Published by Random House on August 16th 2016
Genres: Historical Fiction
Format: Kindle Paperwhite
I received this book for free from the publisher in exchange honest review consideration. This does not affect my opinion of the book or the content of my review.
New York, 1888. Gas lamps still flicker in the city streets, but the miracle of electric light is in its infancy. The person who controls the means to turn night into day will make history—and a vast fortune. A young untested lawyer named Paul Cravath, fresh out of Columbia Law School, takes a case that seems impossible to win. Paul’s client, George Westinghouse, has been sued by Thomas Edison over a billion-dollar question: Who invented the light bulb and holds the right to power the country?
The case affords Paul entry to the heady world of high society—the glittering parties in Gramercy Park mansions, and the more insidious dealings done behind closed doors. The task facing him is beyond daunting. Edison is a wily, dangerous opponent with vast resources at his disposal—private spies, newspapers in his pocket, and the backing of J. P. Morgan himself. Yet this unknown lawyer shares with his famous adversary a compulsion to win at all costs. How will he do it?
In obsessive pursuit of victory, Paul crosses paths with Nikola Tesla, an eccentric, brilliant inventor who may hold the key to defeating Edison, and with Agnes Huntington, a beautiful opera singer who proves to be a flawless performer on stage and off. As Paul takes greater and greater risks, he’ll find that everyone in his path is playing their own game, and no one is quite who they seem.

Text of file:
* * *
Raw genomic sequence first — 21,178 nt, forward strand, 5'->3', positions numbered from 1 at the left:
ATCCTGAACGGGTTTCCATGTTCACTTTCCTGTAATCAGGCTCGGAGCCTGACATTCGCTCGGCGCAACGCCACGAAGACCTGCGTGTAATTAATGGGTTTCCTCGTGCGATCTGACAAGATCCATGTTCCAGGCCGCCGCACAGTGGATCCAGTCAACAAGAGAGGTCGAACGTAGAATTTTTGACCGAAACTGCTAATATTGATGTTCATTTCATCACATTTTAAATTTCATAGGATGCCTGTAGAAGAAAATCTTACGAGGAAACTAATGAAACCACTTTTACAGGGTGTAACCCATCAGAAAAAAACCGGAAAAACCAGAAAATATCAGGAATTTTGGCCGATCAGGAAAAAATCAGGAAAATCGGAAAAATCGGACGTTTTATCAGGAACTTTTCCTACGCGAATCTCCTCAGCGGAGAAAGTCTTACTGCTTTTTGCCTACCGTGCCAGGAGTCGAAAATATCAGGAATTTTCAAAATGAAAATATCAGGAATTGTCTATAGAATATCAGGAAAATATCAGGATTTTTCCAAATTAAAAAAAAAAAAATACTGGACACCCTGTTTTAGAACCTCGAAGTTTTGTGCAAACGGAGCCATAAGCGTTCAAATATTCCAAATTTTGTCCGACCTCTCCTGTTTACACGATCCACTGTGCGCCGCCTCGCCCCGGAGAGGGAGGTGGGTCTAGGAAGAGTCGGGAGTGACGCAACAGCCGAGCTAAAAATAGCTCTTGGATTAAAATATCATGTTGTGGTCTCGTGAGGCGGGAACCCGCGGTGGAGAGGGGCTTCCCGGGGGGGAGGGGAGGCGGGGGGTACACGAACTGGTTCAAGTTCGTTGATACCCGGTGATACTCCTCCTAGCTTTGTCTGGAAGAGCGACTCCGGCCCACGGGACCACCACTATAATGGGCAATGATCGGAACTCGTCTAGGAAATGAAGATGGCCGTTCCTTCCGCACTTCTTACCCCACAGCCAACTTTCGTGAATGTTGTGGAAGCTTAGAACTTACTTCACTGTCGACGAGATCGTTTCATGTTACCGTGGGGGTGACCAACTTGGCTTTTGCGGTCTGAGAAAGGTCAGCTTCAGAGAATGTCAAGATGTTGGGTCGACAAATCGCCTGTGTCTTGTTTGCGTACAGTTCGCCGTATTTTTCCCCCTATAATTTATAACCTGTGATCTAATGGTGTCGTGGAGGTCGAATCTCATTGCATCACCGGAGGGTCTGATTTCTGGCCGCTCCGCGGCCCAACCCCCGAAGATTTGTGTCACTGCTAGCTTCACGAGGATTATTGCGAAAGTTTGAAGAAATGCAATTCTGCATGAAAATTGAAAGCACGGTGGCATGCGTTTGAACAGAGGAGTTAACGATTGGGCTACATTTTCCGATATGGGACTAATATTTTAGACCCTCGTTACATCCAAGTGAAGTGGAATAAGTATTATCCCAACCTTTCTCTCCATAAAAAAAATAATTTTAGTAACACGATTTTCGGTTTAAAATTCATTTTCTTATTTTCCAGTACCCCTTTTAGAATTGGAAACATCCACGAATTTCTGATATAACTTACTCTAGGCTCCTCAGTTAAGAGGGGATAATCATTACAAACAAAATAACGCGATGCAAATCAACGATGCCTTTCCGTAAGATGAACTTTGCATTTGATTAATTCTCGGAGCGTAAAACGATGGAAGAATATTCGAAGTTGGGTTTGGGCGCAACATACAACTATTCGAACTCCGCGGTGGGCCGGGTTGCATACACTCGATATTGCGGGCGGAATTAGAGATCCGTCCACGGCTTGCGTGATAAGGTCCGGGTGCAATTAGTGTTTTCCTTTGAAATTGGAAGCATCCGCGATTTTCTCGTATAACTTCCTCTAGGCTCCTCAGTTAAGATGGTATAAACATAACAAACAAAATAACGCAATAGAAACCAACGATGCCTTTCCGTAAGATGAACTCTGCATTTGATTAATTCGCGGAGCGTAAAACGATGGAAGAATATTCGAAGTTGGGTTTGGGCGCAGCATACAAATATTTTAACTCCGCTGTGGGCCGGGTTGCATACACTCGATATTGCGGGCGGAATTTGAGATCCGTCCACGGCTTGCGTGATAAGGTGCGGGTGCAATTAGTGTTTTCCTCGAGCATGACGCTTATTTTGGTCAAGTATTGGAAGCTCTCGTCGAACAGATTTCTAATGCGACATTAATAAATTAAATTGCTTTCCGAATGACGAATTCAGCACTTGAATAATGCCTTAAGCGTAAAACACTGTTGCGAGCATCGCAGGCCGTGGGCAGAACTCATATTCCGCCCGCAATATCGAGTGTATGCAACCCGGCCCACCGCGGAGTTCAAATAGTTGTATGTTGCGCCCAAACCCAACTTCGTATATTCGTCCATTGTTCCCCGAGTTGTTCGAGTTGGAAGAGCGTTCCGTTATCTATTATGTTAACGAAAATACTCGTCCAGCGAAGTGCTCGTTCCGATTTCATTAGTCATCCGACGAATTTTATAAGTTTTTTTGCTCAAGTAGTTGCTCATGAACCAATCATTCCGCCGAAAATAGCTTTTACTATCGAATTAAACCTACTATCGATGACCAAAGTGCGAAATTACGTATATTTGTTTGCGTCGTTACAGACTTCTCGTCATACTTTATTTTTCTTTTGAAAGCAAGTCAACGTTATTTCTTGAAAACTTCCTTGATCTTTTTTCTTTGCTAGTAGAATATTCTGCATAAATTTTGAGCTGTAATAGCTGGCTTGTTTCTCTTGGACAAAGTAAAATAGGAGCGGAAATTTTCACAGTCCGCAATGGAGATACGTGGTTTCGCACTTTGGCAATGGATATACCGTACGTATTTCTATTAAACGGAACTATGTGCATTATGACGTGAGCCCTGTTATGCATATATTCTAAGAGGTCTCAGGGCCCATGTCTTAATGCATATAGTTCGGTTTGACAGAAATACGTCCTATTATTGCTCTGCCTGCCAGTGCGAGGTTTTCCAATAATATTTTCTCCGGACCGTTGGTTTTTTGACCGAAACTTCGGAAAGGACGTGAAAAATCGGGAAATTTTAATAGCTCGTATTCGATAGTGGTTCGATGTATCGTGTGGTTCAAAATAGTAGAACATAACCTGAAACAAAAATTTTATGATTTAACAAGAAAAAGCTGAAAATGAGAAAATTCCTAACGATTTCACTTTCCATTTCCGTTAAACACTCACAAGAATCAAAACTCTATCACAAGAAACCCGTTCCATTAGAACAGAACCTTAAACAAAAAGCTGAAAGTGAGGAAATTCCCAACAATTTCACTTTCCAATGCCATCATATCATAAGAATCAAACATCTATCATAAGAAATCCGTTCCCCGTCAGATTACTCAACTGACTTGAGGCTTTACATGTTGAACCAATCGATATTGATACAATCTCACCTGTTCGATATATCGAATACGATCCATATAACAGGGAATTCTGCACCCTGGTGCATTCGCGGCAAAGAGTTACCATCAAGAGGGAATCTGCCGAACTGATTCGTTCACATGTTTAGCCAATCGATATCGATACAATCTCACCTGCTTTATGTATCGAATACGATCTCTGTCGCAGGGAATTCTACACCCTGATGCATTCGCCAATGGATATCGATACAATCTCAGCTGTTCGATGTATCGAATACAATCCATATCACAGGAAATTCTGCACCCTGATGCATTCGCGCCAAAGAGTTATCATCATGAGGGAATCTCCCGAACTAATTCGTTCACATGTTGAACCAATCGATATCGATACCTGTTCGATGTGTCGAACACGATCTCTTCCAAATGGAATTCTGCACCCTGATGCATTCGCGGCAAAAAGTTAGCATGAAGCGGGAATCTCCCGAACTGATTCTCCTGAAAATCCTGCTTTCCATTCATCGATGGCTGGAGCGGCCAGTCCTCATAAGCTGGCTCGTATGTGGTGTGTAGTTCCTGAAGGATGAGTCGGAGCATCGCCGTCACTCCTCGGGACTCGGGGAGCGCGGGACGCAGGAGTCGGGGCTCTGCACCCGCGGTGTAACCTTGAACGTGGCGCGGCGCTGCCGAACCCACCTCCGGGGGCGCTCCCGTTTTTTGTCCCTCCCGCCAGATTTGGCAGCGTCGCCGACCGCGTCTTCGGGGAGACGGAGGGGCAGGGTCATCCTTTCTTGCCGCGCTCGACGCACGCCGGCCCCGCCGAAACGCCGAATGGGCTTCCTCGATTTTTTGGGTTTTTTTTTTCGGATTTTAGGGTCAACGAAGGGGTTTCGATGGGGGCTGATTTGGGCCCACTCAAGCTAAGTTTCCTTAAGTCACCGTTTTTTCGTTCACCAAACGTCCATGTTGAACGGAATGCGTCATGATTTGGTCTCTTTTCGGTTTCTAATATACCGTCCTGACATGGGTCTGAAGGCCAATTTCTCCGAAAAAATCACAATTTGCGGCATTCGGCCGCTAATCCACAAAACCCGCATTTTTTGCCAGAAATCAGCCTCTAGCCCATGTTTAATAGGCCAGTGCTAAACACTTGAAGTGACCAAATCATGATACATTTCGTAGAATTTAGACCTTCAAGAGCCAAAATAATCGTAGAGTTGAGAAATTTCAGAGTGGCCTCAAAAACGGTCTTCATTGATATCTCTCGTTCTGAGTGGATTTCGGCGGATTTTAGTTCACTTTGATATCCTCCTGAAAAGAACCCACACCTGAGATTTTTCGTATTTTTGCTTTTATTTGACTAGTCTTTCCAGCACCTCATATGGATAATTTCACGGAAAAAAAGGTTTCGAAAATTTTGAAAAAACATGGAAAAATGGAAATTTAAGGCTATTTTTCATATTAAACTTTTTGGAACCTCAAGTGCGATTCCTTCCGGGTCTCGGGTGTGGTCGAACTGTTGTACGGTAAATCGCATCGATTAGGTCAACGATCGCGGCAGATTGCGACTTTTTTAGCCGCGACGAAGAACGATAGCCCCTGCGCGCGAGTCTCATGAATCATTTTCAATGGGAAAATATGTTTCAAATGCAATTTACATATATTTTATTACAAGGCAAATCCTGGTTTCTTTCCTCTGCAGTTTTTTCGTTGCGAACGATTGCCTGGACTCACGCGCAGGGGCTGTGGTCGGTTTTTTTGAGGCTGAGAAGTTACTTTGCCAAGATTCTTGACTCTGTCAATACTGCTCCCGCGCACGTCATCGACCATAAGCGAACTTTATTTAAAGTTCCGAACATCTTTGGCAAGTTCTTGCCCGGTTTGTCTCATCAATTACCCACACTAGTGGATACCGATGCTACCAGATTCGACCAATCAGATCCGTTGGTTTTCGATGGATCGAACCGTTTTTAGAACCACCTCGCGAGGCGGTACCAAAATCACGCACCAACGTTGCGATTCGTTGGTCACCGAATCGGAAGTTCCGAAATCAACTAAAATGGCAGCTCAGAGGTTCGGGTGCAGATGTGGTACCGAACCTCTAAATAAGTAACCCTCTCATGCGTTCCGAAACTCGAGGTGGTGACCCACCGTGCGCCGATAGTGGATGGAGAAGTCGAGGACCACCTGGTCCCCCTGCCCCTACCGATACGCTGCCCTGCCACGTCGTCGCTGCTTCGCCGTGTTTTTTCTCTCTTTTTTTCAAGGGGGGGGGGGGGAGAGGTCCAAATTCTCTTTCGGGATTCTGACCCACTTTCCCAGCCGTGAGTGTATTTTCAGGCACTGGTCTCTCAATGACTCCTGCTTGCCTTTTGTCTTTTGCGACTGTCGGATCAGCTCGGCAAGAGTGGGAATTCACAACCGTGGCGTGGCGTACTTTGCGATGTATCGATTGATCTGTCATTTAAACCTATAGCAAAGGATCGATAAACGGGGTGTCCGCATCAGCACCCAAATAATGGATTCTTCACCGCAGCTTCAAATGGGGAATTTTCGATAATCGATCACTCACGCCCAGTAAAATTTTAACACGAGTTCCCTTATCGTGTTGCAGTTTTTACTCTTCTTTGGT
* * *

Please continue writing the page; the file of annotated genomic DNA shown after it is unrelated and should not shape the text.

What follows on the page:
The Last Days of Night grabbed my attention before and at BEA. The clever title and the idea of a historical fiction account of the patent war over the lightbulb between Thomas Edison and George Westinghouse. What I am sad to report is that for me, The Last Days of Night didn’t really deliver on this rich subject matter.
Beginning with the characters. I felt like all of the characters up to and including Paul, Agnes, Tesla, and Westinghouse were incredibly static. The dialogue was rather stilted and quite frankly I didn’t really buy into much of it, though I knew that The Last Days of Night was based on real events. Much like the way many historical fiction novels pan out for me, I found the most interesting part of this novel was the afterword where Moore explains where his novel differed and expounded on the actual events of this case.
While I know that other readers found the book too technical, especially when it came to the litigation of the patent suit, that’s actually what I would have liked more of. To be fair, my opinion on that as an attorney may be really different than that of an average reader.
I said before that I was dubbing 2016 as the year of ‘could do worse on an airplane’ books. That’s squarely where The Last Days of Night falls. What about you, Reader? Has anyone else read this one?